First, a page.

As with the river section, this wildflower section is much less impressive in Summer and Autumn. This photo shows what Walyunga looked like in March 2015. Instead of beautiful wildflowers, the bush here is mostly dry with a colour spectrum ranging from dull green to khaki. Its an interesting contrast, but its far from Walyunga at its best.



Following the wildflowers, the trail is an easy descent back to Boongarup Pool. This completes the main loop of the trail, with just the short return walk back to Walyunga Pool left.



This return section allows some final glimpses of the Avon River, and being later in the day walkers are likely to encounter kayakers paddling in the area.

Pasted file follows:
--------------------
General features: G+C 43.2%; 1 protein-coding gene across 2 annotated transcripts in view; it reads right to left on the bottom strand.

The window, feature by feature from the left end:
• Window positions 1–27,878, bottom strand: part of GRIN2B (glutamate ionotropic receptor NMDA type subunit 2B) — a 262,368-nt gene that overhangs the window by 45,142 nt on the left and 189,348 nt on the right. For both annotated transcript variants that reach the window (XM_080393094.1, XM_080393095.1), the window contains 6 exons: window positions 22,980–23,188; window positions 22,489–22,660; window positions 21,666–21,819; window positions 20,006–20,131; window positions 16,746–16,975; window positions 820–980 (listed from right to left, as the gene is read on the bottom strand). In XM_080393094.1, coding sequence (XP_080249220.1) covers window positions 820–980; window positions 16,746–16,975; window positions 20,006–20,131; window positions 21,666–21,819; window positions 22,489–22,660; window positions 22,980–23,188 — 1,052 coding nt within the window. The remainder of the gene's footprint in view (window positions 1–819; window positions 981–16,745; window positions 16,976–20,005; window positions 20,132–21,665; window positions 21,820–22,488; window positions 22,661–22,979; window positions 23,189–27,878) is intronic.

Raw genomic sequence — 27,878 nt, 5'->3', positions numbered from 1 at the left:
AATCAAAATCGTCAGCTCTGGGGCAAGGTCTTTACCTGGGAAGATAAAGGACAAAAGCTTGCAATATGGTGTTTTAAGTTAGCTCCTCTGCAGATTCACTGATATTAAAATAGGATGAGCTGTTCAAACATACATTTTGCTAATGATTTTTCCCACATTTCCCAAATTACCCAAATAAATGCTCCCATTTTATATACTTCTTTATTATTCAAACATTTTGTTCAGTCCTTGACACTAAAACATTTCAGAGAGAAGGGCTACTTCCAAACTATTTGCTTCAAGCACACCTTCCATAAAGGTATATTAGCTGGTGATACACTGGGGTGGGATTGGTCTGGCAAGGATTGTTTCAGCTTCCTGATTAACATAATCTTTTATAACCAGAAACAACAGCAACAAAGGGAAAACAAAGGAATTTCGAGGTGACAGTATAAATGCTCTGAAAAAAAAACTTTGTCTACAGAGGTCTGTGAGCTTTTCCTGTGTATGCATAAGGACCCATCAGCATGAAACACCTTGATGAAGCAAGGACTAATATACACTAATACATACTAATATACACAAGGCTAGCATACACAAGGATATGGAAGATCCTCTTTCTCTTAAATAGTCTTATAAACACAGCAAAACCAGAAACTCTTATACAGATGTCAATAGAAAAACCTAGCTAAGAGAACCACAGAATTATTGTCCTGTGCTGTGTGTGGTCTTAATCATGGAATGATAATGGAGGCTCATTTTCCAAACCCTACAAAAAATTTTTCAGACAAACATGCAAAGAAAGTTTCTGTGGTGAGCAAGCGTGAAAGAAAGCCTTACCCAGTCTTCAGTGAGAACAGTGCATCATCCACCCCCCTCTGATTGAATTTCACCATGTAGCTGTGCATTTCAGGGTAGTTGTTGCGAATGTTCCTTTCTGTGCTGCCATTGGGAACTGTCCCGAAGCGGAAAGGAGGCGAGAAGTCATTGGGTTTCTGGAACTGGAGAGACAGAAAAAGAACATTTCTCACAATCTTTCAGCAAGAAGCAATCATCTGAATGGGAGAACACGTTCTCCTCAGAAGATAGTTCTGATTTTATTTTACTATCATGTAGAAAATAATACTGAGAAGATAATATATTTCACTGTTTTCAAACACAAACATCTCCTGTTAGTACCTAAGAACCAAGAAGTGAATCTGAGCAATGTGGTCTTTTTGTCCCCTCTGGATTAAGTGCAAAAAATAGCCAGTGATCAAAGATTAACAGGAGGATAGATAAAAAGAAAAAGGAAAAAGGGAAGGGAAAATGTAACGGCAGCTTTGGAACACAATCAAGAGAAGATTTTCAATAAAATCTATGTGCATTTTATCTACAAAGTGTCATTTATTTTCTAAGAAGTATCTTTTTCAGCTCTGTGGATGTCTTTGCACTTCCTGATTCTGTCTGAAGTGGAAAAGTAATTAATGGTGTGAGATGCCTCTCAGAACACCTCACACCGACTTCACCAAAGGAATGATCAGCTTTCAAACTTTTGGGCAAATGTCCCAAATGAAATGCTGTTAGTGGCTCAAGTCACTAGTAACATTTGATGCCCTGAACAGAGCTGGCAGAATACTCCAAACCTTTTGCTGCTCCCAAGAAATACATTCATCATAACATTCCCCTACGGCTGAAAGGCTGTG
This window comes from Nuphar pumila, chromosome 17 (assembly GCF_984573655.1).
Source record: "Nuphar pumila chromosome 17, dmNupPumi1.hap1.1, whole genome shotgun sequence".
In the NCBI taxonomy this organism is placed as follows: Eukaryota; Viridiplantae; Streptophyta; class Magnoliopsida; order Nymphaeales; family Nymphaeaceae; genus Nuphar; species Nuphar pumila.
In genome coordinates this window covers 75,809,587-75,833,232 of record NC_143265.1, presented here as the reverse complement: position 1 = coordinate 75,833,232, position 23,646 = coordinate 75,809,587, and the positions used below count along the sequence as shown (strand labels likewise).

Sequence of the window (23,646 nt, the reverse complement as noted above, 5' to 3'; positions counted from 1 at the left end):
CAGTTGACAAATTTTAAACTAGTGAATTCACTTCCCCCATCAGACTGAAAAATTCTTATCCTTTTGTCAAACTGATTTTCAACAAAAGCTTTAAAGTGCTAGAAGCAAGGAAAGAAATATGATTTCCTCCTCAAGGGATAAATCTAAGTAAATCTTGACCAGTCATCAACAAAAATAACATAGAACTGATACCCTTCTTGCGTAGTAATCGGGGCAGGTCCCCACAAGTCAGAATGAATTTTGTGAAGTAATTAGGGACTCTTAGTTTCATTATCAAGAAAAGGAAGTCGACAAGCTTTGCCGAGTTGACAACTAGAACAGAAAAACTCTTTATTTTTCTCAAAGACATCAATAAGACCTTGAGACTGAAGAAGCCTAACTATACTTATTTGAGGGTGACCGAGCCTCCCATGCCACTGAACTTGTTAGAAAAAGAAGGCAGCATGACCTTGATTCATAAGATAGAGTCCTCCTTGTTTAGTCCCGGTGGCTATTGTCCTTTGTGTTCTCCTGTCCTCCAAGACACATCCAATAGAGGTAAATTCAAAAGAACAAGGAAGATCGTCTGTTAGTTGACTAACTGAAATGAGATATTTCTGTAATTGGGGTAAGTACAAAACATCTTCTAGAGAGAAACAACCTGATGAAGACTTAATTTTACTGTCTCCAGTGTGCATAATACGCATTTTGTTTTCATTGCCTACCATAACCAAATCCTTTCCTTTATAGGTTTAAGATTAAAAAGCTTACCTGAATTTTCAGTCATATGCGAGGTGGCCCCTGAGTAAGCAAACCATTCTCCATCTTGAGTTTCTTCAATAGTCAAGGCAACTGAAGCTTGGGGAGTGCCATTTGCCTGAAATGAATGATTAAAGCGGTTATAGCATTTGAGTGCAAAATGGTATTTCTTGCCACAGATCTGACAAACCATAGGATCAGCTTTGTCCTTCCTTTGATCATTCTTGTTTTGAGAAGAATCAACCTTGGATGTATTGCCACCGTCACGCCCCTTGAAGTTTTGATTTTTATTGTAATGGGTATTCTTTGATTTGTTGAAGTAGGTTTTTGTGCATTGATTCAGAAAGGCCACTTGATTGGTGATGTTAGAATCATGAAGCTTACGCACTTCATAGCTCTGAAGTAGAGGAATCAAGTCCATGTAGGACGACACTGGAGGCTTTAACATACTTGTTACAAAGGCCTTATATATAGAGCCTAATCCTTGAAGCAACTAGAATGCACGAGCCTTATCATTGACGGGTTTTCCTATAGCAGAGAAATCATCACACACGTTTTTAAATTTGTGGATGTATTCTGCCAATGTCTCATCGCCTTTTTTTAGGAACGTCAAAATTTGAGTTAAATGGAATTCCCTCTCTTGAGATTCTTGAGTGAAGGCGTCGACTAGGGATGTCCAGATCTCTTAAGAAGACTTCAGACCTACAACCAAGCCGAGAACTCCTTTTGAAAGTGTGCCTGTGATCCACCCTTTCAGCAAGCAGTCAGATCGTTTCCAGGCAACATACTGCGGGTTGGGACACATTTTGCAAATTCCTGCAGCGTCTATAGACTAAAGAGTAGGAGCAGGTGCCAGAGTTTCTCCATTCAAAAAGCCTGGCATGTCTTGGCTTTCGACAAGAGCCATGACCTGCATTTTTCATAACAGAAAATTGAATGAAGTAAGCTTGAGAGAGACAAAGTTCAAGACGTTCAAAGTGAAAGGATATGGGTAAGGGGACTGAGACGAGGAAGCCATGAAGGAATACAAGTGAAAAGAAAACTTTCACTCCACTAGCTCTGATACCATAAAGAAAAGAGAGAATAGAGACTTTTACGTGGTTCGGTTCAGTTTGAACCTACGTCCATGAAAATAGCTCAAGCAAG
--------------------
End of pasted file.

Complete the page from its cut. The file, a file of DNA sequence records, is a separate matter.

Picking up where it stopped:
Walyunga National Park is one of the better parks in the Darling Scarp, with lovely river and valley views, wildflowers and encounters with native wildlife. The Echidna Trail takes in all these things, making it the best walk in the park. Timing is crucial when it comes to seeing the park at its finest however, as the farthest reaches of the park can look a bit dull and lifeless after a hot, dry summer. A lookout at Woodsome Hill would serve to improve this situation, but I think the chances of such an addition are fairly slim. As it stands, the trail is a lovely, slightly challenging walk with some of the best white water views in the Perth region, and a day walk we would happily do again.